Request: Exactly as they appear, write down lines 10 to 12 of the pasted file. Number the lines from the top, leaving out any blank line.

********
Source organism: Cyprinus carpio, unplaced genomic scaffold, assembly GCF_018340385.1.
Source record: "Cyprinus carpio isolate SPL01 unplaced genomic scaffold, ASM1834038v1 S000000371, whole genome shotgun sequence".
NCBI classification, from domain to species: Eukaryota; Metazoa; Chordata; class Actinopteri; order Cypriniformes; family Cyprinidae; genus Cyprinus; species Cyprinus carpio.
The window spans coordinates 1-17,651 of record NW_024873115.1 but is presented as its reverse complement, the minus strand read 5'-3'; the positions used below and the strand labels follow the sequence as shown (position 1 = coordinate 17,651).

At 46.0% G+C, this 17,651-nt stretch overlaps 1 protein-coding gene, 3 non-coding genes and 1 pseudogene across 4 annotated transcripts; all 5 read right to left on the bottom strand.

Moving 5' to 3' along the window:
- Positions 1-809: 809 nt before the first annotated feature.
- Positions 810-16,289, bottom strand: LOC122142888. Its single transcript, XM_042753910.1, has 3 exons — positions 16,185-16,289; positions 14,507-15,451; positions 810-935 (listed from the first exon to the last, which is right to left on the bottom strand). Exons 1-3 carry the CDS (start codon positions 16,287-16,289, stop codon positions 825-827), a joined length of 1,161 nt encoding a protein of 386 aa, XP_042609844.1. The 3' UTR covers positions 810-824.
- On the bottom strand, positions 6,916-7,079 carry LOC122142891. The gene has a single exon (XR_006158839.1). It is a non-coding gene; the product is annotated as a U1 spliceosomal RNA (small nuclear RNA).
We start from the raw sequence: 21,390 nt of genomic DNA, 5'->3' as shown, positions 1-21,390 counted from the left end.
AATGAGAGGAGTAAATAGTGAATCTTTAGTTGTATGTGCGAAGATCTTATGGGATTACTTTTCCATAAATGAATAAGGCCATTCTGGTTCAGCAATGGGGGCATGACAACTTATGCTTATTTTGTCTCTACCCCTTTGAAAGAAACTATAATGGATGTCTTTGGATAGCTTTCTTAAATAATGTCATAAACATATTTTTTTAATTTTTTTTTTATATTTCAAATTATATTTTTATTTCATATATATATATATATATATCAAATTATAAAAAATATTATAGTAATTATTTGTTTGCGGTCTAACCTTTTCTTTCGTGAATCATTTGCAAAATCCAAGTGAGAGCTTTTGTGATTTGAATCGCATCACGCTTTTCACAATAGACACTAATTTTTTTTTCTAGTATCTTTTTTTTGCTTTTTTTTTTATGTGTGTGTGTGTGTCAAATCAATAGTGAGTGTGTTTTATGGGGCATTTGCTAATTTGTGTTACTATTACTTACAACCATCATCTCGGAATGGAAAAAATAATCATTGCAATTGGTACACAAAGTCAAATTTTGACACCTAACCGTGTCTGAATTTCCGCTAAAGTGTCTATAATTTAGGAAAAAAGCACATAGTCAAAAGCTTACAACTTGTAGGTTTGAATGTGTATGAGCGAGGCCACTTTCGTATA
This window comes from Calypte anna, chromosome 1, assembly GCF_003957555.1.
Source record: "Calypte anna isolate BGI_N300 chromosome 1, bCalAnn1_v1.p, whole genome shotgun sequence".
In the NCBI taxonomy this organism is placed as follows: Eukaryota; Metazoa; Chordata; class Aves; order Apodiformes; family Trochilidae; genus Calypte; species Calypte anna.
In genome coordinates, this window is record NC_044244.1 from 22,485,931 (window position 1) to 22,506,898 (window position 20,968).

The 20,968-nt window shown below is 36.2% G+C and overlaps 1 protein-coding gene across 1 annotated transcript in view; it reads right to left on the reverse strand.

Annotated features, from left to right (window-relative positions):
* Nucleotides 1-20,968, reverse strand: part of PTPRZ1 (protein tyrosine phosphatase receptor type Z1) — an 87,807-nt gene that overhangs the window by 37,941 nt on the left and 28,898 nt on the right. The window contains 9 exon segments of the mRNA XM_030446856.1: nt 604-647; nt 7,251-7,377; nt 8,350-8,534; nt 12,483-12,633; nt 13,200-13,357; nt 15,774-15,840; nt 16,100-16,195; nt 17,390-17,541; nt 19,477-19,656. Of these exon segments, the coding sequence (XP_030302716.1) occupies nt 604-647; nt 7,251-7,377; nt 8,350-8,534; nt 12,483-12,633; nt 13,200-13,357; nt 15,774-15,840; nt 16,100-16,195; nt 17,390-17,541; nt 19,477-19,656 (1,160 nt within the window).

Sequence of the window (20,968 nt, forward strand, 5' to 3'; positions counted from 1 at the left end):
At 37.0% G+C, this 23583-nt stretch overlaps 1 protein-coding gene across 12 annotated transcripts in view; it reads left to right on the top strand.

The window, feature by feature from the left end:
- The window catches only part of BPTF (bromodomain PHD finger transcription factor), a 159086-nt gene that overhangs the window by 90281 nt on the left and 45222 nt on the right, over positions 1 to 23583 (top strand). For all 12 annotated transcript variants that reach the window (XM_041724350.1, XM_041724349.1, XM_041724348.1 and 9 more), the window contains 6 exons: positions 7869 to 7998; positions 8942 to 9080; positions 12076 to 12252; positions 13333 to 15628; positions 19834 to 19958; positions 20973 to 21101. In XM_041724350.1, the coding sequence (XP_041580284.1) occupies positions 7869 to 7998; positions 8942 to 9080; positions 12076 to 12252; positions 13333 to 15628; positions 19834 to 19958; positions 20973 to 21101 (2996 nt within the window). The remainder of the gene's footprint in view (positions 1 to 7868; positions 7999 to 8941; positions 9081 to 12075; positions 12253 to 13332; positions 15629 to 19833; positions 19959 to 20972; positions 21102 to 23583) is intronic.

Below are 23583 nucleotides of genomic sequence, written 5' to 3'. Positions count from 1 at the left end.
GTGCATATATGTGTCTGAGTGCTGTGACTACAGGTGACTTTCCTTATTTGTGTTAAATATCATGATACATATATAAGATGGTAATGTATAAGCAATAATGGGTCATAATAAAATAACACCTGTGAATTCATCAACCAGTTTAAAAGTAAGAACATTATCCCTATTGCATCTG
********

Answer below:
We start from the raw sequence: 21,390 nt of genomic DNA, 5'->3' as shown, positions 1-21,390 counted from the left end.
AATGAGAGGAGTAAATAGTGAATCTTTAGTTGTATGTGCGAAGATCTTATGGGATTACTTTTCCATAAATGAATAAGGCCATTCTGGTTCAGCAATGGGGGCATGACAACTTATGCTTATTTTGTCTCTACCCCTTTGAAAGAAACTATAATGGATGTCTTTGGATAGCTTTCTTAAATAATGTCATAAACATATTTTTTTAATTTTTTTTTTATATTTCAAATTATATTTTTATTTCATATATATATATATATATATCAAATTATAAAAAATATTATAGTAATTATTTGTTTGCGGTCTAACCTTTTCTTTCGTGAATCATTTGCAAAATCCAAGTGAGAGCTTTTGTGATTTGAATCGCATCACGCTTTTCACAATAGACACTAATTTTTTTTTCTAGTATCTTTTTTTTGCTTTTTTTTTTATGTGTGTGTGTGTGTCAAATCAATAGTGAGTGTGTTTTATGGGGCATTTGCTAATTTGTGTTACTATTACTTACAACCATCATCTCGGAATGGAAAAAATAATCATTGCAATTGGTACACAAAGTCAAATTTTGACACCTAACCGTGTCTGAATTTCCGCTAAAGTGTCTATAATTTAGGAAAAAAGCACATAGTCAAAAGCTTACAACTTGTAGGTTTGAATGTGTATGAGCGAGGCCACTTTCGTATA
This window comes from Calypte anna, chromosome 1, assembly GCF_003957555.1.